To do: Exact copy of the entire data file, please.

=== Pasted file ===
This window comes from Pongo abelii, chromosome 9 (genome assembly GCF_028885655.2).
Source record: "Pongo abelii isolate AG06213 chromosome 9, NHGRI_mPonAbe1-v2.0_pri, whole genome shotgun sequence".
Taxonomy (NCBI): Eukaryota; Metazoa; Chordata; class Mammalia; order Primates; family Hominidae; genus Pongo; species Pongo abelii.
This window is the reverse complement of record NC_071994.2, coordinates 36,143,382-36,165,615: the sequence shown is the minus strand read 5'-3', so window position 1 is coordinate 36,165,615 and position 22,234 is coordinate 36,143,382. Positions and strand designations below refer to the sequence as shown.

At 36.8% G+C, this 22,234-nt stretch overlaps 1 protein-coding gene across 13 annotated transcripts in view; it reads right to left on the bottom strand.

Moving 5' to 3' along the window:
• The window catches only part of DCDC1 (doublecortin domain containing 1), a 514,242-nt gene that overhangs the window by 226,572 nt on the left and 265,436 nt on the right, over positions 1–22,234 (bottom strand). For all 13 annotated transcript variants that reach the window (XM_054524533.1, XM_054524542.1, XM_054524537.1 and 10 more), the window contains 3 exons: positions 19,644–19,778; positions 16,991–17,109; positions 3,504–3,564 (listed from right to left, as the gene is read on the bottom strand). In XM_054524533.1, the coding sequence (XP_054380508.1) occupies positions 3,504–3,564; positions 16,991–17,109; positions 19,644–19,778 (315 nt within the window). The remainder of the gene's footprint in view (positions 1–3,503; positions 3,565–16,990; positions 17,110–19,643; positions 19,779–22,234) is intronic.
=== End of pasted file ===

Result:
This window comes from Pongo abelii, chromosome 9 (genome assembly GCF_028885655.2).
Source record: "Pongo abelii isolate AG06213 chromosome 9, NHGRI_mPonAbe1-v2.0_pri, whole genome shotgun sequence".
Taxonomy (NCBI): Eukaryota; Metazoa; Chordata; class Mammalia; order Primates; family Hominidae; genus Pongo; species Pongo abelii.
This window is the reverse complement of record NC_071994.2, coordinates 36,143,382-36,165,615: the sequence shown is the minus strand read 5'-3', so window position 1 is coordinate 36,165,615 and position 22,234 is coordinate 36,143,382. Positions and strand designations below refer to the sequence as shown.

At 36.8% G+C, this 22,234-nt stretch overlaps 1 protein-coding gene across 13 annotated transcripts in view; it reads right to left on the bottom strand.

Moving 5' to 3' along the window:
• The window catches only part of DCDC1 (doublecortin domain containing 1), a 514,242-nt gene that overhangs the window by 226,572 nt on the left and 265,436 nt on the right, over positions 1–22,234 (bottom strand). For all 13 annotated transcript variants that reach the window (XM_054524533.1, XM_054524542.1, XM_054524537.1 and 10 more), the window contains 3 exons: positions 19,644–19,778; positions 16,991–17,109; positions 3,504–3,564 (listed from right to left, as the gene is read on the bottom strand). In XM_054524533.1, the coding sequence (XP_054380508.1) occupies positions 3,504–3,564; positions 16,991–17,109; positions 19,644–19,778 (315 nt within the window). The remainder of the gene's footprint in view (positions 1–3,503; positions 3,565–16,990; positions 17,110–19,643; positions 19,779–22,234) is intronic.